The Miraculous Catch of Fishes, French artist James Tissot (1836-1902)
(…continued) I have often quoted Ernest Hemingway, that strong and confident tough guy, who in declining health and strength finally had to say, “Life breaks us all.” Life breaks us all. The question for everyone is, “What do you do then?” Hemingway, at the age of 61, grabbed his favorite gun and used it on himself. Coupland’s characters are broken and lost and confused, but they are searching for a better answer. Scout came to the conclusion that God is the answer.
God wants each of us to know him. He sent His Son Jesus to the world to make his love known to us all, and to offer us all eternal life. God the Holy Spirit is always pursuing each of us, seeking to get through our rebellion, our doubts, our cynicism, our distractions, and our lack of interest. And God has placed the knowledge of Himself within our hearts (Romans 1); God has place his Law within our hearts (Jeremiah 31); and God has placed a desire for eternity within our hearts (Ecclesiastes 3). There is something in us, placed there by God, that knows that there has to be more to life than these few brief and uncertain years. I was confronted by the truth of what I had begun to doubt about God. Douglas Coupland’s character was confronted by the realization that he needed something more to fill his empty heart. And in our Gospel reading for today, Simon Peter was confronted by Jesus Christ himself, in person.
Luke 5:1-11 — One day as Jesus was standing by the Lake of Gennesaret, the people were crowding around him and listening to the word of God. He saw at the water’s edge two boats, left there by the fishermen, who were washing their nets. He got into one of the boats, the one belonging to Simon, and asked him to put out a little from shore. Then he sat down and taught the people from the boat.
When he had finished speaking, he said to Simon, “Put out into deep water, and let down the nets for a catch.”
Simon answered, “Master, we’ve worked hard all night and haven’t caught anything. But because you say so, I will let down the nets.”
When they had done so, they caught such a large number of fish that their nets began to break. So they signaled their partners in the other boat to come and help them, and they came and filled both boats so full that they began to sink.
When Simon Peter saw this, he fell at Jesus’ knees and said, “Go away from me, Lord; I am a sinful man!” For he and all his companions were astonished at the catch of fish they had taken, and so were James and John, the sons of Zebedee, Simon’s partners.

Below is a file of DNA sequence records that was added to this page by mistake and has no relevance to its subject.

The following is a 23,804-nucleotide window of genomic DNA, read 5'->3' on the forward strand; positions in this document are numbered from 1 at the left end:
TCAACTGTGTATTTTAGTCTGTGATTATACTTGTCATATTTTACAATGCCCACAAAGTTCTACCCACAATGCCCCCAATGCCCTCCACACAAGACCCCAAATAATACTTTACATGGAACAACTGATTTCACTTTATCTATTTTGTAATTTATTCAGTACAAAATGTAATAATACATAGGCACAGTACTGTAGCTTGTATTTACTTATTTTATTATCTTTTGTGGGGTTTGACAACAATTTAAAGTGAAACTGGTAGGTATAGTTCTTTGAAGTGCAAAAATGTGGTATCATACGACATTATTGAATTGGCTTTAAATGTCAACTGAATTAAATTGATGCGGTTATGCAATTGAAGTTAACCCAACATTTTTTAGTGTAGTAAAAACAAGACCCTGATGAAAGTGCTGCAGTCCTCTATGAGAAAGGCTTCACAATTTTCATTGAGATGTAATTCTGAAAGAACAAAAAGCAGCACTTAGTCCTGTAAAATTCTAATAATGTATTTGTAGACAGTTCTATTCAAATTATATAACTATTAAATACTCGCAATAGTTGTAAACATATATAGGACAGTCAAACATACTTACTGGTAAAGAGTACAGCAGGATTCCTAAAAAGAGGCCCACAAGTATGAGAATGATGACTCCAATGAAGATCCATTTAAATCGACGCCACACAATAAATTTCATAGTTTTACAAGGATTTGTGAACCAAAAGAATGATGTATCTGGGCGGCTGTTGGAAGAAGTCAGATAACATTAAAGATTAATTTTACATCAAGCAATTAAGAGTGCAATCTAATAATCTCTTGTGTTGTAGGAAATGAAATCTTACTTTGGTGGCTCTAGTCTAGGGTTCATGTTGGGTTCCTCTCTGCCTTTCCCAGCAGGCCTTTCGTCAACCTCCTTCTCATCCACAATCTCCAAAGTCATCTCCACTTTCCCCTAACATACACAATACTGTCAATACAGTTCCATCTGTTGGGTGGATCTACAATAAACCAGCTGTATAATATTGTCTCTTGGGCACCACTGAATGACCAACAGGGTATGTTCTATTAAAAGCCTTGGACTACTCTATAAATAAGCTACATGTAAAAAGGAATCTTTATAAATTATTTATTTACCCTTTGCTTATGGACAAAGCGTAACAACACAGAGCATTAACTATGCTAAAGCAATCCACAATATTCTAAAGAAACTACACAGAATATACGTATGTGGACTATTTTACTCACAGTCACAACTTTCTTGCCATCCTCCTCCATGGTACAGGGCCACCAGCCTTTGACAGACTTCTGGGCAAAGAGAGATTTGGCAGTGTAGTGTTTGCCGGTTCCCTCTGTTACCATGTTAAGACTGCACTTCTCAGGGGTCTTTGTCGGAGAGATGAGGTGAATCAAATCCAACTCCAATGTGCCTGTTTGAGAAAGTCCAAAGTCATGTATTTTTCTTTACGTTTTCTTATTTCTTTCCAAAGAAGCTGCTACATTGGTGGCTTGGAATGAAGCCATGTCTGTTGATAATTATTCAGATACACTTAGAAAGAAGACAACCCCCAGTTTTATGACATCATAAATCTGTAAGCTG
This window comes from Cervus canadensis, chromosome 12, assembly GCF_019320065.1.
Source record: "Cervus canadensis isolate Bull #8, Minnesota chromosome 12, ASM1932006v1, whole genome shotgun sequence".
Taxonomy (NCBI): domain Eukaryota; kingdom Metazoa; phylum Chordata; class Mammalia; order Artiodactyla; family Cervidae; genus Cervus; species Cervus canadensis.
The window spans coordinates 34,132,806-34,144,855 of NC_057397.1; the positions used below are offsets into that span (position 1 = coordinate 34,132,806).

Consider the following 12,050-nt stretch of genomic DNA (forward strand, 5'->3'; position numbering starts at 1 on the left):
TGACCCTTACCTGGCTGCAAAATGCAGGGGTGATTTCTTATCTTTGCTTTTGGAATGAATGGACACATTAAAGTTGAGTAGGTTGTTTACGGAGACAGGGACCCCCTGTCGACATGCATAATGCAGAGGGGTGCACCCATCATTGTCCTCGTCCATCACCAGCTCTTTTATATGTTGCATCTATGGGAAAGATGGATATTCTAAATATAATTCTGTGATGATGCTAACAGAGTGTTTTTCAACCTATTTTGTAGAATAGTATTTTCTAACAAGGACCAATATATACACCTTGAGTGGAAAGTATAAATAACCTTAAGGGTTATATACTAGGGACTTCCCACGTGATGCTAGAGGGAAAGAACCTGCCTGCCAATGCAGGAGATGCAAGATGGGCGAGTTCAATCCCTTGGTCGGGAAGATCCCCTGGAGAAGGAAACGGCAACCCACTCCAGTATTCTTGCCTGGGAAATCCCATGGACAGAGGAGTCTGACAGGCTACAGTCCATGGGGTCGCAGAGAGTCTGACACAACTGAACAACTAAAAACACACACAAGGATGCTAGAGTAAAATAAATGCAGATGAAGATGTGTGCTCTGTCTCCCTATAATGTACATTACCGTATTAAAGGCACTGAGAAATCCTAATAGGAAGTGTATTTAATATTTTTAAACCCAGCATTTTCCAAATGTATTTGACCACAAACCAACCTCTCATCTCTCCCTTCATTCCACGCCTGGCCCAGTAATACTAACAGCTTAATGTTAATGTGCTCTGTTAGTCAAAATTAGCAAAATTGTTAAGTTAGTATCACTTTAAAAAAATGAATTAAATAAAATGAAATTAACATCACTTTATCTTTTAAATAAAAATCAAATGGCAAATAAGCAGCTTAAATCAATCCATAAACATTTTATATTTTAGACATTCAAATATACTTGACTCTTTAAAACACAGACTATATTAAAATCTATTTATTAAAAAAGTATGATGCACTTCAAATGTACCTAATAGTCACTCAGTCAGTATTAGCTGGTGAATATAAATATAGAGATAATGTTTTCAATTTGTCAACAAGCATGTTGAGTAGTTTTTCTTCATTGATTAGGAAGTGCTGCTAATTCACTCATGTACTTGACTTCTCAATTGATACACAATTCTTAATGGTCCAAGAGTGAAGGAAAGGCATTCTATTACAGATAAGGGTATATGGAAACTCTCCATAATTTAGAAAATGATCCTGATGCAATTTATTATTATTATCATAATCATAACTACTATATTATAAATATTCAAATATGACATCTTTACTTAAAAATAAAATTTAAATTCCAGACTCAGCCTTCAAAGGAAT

Then Jesus said to Simon, “Don’t be afraid; from now on you will fish for people.” So they pulled their boats up on shore, left everything and followed him.
The story comes early in the Gospel of Luke. Jesus had not yet even finished assembling his group of twelve disciples. He is just wandering around the small towns and countryside, proclaiming the coming Kingdom of God to whoever would listen. And many people did. In this story, he is preaching on the shores of a lake, and the crowd is getting so big, that it is pressing in upon him, says verse one. I imagine him getting backed up into the water with no place else to go. So Jesus asked Simon Peter if he could get into his boat, and from there, a little ways out from the shore, more people could see and hear him. Peter brings his boat over, and Jesus gets in and finishes the sermon.
Then Jesus says in verse four, “Let’s go fishing Peter. Go out into the deep water and let down your nets.” Peter tells Jesus they just got back. They had been out all night, and hadn’t caught a thing. Peter knew the lake, he knew the fish, he knew the time of day, and he knew they weren’t about to catch anything now. But Peter does say, perhaps with some irritation in his voice, “If you say so.”
And then comes the miracle. Peter and his crew catch so many fish that their nets begin to break. They call for another boat to help, and they haul in such a large catch that both boats are in danger of sinking. And these men weren’t fishing just for the fun of it. There was no such thing as ‘catch and release’ fishing in those days. Fishing was Peter’s livelihood, and a catch like that would mean a financial windfall. This miracle was a fisherman’s dream come true.
Therefore, the next verse is puzzling. Peter should be jumping for joy, hooting and hollering, and high-fiving everyone on the lake. Instead, he puts a big damper on everything by going up to Jesus with a long face, falling down on his knees, and saying “Depart from me Lord, for I am a sinful man.” What? What does being a sinner have to do with any of this? (continued…)
Ah Lord, my prayers are dead, my affections dead, and my heart is dead: but you are a living God and I commit myself to you. Amen.